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Last Updated: 3/20/204
 Climate-related events associated risks are uncertain and can be difficult to predict. The most obvious and documented risks associated with climate change are “physical risks”, like an increase in the frequency and severity of severe weather events. These risks can manifest themselves suddenly (e.g., catastrophic flood, hurricane, or wildfire), or gradually over time (e.g., sea level rise or an increase in temperature). While some aspects of those risks can be predictable, there is increasing uncertainty about the location, frequency, and severity of these events.

The risks associated with climate change go beyond physical risks, however, a broad category of climate change risks called “transition risks” is receiving increased attention. Transition risk is the potential costs to society of evolving to a low carbon economy to mitigate climate change. These costs can arise from changes in public sector policies, innovation, and changes in the affordability of existing technologies (i.e., technologies that make renewable energies cheaper or allow for the removal of atmospheric greenhouse gas emissions), or investor and consumer sentiment towards a greener environment (e.g., a desire or requirement to divest of assets, such as the equity of companies with activities that hasten climate change). For transition risks, there is uncertainty about the future pathways for net-zero transition, which will potentially lead to adverse economic and societal impacts in a much shorter time frame than the physical risks from climate change.

For insurance companies, transition risk may arise primarily through their investment portfolios.  Transition risk is the primary climate risk exposure for life insurance companies since they typically do not provide insurance on properties exposed to physical risk.

Background: In 2017, the Task Force on Climate-Related Financial Disclosures (TCFD) released a landmark report with disclosure recommendations to help companies acquire better data to support well-informed capital allocation. This critical document has served as a framework and guide for capital markets to define and integrate climate-related risk analysis into their investment decisions. The TCFD identifies four key types of transition risk:

  • Policy and Legal Risks
  • Technology Risks
  • Market Risks
  • Reputation Risks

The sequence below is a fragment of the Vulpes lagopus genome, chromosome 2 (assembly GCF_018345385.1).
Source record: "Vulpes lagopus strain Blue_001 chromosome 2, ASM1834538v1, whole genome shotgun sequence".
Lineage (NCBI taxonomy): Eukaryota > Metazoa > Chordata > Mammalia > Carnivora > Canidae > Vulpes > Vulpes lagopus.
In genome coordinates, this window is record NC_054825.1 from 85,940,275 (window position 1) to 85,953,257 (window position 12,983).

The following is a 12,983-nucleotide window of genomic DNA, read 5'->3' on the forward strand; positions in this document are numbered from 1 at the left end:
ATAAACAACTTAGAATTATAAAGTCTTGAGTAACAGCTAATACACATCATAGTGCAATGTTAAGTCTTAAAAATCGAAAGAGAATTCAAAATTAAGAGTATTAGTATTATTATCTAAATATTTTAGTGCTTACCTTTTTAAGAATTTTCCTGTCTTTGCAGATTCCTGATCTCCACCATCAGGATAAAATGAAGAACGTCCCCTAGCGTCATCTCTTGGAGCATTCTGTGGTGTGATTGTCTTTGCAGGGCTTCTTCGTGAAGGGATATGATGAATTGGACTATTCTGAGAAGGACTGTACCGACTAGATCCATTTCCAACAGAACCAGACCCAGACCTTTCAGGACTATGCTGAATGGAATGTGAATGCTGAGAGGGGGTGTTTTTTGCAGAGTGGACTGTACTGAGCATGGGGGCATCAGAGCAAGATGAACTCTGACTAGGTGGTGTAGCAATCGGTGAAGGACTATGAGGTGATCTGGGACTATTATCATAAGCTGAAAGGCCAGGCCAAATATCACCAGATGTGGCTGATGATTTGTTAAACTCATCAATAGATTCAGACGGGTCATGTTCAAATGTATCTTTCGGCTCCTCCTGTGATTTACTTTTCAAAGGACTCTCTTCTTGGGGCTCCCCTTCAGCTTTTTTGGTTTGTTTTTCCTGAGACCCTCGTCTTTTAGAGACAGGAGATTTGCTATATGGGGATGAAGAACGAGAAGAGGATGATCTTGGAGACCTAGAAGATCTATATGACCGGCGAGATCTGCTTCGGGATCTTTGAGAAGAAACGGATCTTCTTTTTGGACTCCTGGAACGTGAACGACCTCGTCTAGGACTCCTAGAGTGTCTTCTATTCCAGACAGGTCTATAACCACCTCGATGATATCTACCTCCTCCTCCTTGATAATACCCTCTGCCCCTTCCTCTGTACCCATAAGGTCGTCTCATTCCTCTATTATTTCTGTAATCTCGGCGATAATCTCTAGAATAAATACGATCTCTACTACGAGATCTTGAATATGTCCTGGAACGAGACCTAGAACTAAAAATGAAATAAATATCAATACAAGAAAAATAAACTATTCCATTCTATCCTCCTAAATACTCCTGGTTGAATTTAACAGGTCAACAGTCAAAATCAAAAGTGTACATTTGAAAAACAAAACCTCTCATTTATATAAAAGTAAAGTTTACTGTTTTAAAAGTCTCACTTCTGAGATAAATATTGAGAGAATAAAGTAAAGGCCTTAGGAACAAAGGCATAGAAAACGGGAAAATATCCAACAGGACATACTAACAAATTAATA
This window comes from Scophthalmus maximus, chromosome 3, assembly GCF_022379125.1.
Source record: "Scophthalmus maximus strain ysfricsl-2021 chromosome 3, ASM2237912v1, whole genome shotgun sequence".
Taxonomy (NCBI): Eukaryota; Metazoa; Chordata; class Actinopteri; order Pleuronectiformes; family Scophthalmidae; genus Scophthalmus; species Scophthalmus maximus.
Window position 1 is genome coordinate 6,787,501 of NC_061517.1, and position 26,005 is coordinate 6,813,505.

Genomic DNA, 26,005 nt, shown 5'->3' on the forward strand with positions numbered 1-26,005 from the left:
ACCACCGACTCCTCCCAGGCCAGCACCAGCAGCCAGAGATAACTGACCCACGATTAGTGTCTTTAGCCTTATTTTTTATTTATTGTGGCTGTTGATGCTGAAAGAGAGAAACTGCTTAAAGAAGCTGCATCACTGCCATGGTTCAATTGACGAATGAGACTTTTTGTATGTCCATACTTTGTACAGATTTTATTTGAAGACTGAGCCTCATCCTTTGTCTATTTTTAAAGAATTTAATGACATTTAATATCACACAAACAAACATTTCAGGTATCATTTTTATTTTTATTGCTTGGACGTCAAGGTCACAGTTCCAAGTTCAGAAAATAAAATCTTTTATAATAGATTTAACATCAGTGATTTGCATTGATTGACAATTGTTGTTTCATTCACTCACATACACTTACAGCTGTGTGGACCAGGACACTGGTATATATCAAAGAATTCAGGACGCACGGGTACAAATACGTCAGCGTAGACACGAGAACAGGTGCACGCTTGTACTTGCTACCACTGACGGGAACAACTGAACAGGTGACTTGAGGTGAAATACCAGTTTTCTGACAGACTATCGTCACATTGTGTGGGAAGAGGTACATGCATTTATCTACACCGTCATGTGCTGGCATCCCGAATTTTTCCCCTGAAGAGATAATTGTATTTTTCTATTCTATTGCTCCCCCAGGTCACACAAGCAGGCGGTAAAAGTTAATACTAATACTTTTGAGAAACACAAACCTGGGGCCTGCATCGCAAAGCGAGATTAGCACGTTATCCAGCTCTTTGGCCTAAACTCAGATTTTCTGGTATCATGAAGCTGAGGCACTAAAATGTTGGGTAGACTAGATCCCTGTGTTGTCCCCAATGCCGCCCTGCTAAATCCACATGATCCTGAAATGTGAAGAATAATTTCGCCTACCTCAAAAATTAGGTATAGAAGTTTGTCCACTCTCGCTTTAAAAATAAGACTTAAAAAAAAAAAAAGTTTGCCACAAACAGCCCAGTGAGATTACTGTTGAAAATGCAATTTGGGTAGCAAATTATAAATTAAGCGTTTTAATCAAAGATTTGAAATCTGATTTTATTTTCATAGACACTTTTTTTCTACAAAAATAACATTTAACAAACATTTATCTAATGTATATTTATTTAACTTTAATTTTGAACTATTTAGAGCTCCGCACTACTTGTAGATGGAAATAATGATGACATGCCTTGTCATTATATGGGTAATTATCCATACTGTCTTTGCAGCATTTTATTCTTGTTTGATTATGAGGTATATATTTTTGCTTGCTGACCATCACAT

Because transition risks may be financially significant, the effects of transition risks have the potential to:

(1) erode market value and increase market volatility of certain assets resulting from changes in customer and community perceptions of companies’ contributions to or damage to a sustainable economy. 

(2) affect the availability and affordability of insurance products for certain sectors, such as industries engaged in fossil fuels.

(3) require increased spending for new investments in technology and processes for a smooth and adequate transition.


TCFD has released its fifth report in the series TCFD 2022 status report, The report finds that while global ambition to address climate change has increased over the last five years, recent extreme weather events around the world have amplified the need for an even greater concerted effort and faster progress. Consideration of the implications of climate change have become far more mainstream throughout financial markets since 2017 (following release of the TCFD report), and an increasing number of companies are publicly committing to net-zero emissions.

Relevant industry sectors such as energy production, utilities distribution, transportation (e.g., automobile, aviation, and railroad), agriculture, consumer goods production (non-energy, e.g., building materials), and financial institutions, along with the insurance sector, may proactively implement various strategies such as divestment, investment, and exclusion to mitigate the transition risk within their business operations and investment portfolios.

The role that state insurance regulators play with respect to climate risk involves more than simply ensuring financially strong insurance companies and a viable market; it also includes encouraging strong and resilient homes and communities.


Insurers are risk financers and, as such, are risk managers and risk mitigators. State insurance regulators are actively involved in the effort to help the public and private sectors to build more resilient communities. State insurance regulators encourage the use of innovative building materials, advanced technology, and risk mitigation methods to reduce the impact of climate risk across a broad spectrum of natural catastrophe risks. Most importantly, they work with insurers to design new and innovative products and establish partnerships with insurers to help guide and finance community efforts. 

State insurance regulators also continuously monitor the capital adequacy of insurers to ensure their ability to pay claims following catastrophic events. Most recently, based on the recommendations of the Climate and Resiliency (EX) Task Force, the NAIC’s Financial Condition (E) Committee is considering specific enhancements to the solvency oversight tools used by state insurance regulators that will expand the evaluation of an insurer’s exposure and response to climate-related financial risk, particularly in  transition risk. The Task Force is also evaluating viable approaches to scenario analysis and stress testing for insurers as the data necessary to conduct such exercises becomes available.


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